In this, the birthplace of the Prince of Peace, I wish to invite you, President Mahmoud Abbas, together with President Shimon Peres, to join me in heartfelt prayer  to God for the gift of peace. I offer my home in the Vatican as a place for this encounter of prayer.

All of us want peace. Many people build it day  by day through small gestures and acts; many of them are suffering, yet patiently persevere in their efforts to be peacemakers. All of us – especially those placed at the service of their respective peoples – have the duty to become instruments and artisans of peace, especially by our prayers. Building peace is difficult, but living without peace is a constant torment. The men and women of these lands, and of the entire world, all of them, ask us to bring before God their fervent hopes for peace.

As we prepare to conclude our celebration, our thoughts turn to Mary Most Holy, who here, in Bethlehem, gave birth to Jesus her Son. Our Lady is the one who, more than any other person, contemplated God in the human face of Jesus. Assisted by Saint Joseph, she wrapped him in swaddling clothes and laid him in the manger.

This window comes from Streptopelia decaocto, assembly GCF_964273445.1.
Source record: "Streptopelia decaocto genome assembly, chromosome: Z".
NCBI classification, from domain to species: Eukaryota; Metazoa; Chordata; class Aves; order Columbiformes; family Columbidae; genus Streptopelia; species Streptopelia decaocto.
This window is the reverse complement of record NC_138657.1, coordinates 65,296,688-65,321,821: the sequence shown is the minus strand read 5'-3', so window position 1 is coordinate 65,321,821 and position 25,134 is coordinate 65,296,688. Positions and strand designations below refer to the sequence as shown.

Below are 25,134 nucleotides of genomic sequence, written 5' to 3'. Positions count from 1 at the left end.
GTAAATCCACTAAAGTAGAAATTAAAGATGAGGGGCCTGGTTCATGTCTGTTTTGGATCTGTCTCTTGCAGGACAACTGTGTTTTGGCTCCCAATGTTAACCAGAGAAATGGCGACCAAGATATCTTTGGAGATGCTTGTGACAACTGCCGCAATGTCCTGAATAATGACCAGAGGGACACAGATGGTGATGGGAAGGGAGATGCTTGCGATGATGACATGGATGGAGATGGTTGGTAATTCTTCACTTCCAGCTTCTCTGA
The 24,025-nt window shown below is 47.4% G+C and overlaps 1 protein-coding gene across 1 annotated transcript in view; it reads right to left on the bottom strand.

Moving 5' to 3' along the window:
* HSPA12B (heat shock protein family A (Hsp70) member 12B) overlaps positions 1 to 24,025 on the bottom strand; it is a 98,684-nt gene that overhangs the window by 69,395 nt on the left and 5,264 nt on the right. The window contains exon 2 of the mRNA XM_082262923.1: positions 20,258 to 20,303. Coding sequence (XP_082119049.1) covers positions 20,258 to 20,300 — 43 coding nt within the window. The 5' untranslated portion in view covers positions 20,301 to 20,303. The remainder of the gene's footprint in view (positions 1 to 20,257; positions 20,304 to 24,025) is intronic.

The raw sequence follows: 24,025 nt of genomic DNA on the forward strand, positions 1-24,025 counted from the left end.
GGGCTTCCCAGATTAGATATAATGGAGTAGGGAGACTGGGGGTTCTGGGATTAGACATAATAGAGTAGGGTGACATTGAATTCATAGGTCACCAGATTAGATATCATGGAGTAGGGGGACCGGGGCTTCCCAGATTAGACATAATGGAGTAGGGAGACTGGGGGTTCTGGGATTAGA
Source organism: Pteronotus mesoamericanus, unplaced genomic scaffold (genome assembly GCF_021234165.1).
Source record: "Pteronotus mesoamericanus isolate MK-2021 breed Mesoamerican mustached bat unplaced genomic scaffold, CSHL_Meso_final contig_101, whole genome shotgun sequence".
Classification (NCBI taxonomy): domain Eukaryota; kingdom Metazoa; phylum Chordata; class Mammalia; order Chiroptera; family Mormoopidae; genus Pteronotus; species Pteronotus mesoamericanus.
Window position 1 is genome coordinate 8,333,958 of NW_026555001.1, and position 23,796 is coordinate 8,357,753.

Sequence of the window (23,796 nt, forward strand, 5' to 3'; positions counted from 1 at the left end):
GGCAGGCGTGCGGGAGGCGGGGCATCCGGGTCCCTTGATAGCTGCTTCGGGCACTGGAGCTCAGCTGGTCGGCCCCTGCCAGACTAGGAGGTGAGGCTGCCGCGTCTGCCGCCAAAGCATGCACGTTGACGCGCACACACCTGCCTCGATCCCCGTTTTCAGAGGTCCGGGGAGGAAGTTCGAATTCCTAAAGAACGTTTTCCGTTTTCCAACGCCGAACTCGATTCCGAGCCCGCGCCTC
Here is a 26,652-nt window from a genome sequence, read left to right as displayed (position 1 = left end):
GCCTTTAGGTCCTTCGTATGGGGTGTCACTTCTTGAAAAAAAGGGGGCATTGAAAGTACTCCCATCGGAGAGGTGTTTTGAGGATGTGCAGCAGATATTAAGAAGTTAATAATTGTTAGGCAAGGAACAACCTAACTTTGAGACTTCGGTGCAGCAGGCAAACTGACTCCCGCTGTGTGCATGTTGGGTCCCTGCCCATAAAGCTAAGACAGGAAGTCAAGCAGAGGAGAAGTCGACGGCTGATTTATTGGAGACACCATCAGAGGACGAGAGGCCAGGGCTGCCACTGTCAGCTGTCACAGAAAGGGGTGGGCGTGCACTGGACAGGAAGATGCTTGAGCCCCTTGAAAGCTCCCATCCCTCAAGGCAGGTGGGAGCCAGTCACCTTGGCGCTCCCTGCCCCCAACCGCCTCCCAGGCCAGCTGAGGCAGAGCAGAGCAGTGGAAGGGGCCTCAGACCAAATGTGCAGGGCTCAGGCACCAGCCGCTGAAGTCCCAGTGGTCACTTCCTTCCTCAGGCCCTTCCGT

To Mary we entrust this land and all who dwell here, that they may live in justice, peace and fraternity. We entrust also the pilgrims who come here to draw from the sources of the Christian faith – so many of them are also present at this Holy Mass.

Mary, watch over our families, our young people and our elderly. Watch over those who have lost faith and hope. Comfort the sick, the imprisoned and all who suffer. Watch over the Church’s Pastors and the entire community of believers; may they may be “salt and light” in this blessed land. Sustain all educational initiatives, particularly Bethlehem University.

Contemplating the Holy Family here in Bethlehem, my thoughts turn spontaneously to Nazareth, which I hope to visit, God willing, on another occasion. From this place I embrace with affection the Christian faithful living in Galilee and I express my support for the building of the International Centre for the Family in Nazareth.

We entrust the future of our human family to Mary Most Holy, that new horizons may open in our world, with the promise of fraternity, solidarity and peace.

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1 Response to Pope Francis in the Holy Land

  1. Tom Fisher says:

    These photos are profoundly moving. I have great faith in our Pope, he is a worthy successor to his great predecessors.

    Like